How to Manage Nonrenewable Energy Resources

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Managing nonrenewable energy resources takes commitment.
Managing nonrenewable energy resources takes commitment. (Image: abandoned oil well at dusk image by Calin Tatu from Fotolia.com)

Nonrenewable energy sources are becoming more scarce. More than 85 percent of the energy used in the United States comes from a nonrenewable natural resource, or NNR, according to the U.S. Department of Energy. These resources include oil, coal, natural gas and uranium. NNRs cannot be replenished in a short time, unlike renewable energy resources such as solar, wind and biofuels. Effective management of nonrenewable resources means conserving and reducing carbon footprints.

Oil

Reject "gas guzzling." Consider the days of driving to the corner drugstore gone. Planning car trips to accomplish more with each outing, regular car maintenance, and driving at a constant speed save gasoline and reduce oil dependence. Another option is to drive a more fuel-efficient car. Also, walking, biking and carpooling help manage limited, nonrenewable oil resources.

Weatherize. Heating oil is a popular way to heat homes in regions that experience severe winters. In 2009, President Barack Obama signed legislation to encourage homeowners to put up storm windows, insulate their homes and caulk cracks around doors and windows. This can reduce heating costs by as much as 30 percent, according to Alliant Energy.

Pack prudently. More than 1 million gallons of jet fuel can be saved each year for every 100 pounds of eliminated extra weight, American Airlines estimates. This averages 7 gallons of fuel saved every day for each 1-lb. reduction in unnecessary luggage.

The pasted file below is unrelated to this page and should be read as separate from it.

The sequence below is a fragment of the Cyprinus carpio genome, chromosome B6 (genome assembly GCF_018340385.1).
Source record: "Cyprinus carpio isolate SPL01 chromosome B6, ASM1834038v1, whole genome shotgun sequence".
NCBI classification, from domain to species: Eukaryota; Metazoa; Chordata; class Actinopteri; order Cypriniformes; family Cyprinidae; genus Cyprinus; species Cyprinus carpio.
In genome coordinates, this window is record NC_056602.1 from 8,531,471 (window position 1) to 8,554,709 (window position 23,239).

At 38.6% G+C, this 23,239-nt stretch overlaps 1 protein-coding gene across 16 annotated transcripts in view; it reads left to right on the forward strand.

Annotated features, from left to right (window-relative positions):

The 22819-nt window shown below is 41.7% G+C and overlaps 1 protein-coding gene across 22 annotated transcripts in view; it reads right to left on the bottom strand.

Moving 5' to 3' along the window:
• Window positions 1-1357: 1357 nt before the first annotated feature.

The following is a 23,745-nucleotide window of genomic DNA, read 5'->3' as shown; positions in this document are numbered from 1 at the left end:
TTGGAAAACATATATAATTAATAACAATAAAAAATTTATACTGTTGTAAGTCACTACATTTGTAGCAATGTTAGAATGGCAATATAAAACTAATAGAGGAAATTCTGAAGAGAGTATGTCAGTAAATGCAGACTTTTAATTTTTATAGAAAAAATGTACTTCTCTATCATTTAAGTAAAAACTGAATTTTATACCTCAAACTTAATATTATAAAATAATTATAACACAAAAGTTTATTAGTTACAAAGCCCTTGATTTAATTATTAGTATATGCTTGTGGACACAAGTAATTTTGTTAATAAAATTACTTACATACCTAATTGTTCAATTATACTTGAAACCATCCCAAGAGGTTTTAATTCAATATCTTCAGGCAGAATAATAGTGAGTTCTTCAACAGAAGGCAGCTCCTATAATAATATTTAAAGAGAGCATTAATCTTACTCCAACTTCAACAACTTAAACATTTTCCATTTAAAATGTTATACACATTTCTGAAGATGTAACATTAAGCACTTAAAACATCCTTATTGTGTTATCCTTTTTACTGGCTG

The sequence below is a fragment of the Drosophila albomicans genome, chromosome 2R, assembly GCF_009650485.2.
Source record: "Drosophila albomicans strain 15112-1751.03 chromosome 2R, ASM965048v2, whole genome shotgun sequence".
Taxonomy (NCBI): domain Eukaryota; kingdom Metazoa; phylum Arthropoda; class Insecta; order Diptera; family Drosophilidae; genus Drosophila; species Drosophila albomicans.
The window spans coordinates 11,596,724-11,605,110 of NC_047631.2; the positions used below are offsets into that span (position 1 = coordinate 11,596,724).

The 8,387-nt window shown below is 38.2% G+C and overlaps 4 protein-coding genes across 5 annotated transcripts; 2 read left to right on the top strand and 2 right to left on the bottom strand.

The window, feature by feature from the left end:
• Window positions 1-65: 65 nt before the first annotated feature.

Natural Gas

Reduce heating needs. Almost one-quarter of Americans' natural gas use is to heat their homes. To better manage this energy resource, keep the thermostat at 70 degrees and shut off the heat when it is not needed. Wearing a light sweater and using a throw blanket when sitting on the sofa can reduce heat usage.

Increase stove-top efficiency. Make sure pots and pans are the same sizes as the burners used. Cooking a meal in a small pan on a large burner wastes energy.

Optimize water heater efficiency. Insulating the water heater in addition to reducing the temperature to 120 degrees saves natural gas and reduces water heating bills, Consumers Energy says.

Coal and Uranium

Lighten the lighting. Coal supplies about half of the electrical energy Americans use, according to the American Coal Foundation. Changing from incandescent bulbs to low-energy lighting sources such as compact fluorescent light bulbs, cold cathode fluorescent light bulbs and light-emitting diodes helps conserve coal and other nonrenewable energy resources.

Diminish electricity drain. Turning off lights when exiting a room and turning off appliances and entertainment centers, especially televisions, when they are not in use are smart energy management strategies.

Stay aware. Nuclear energy is considered energy-efficient, but the byproducts of uranium oxide are radioactive and must be enclosed in concrete or steel-lined containers or pools. Efforts are under way to recover and recycle some of the byproduct energy and to find a suitable answer to the need for long-term containment of nuclear waste.

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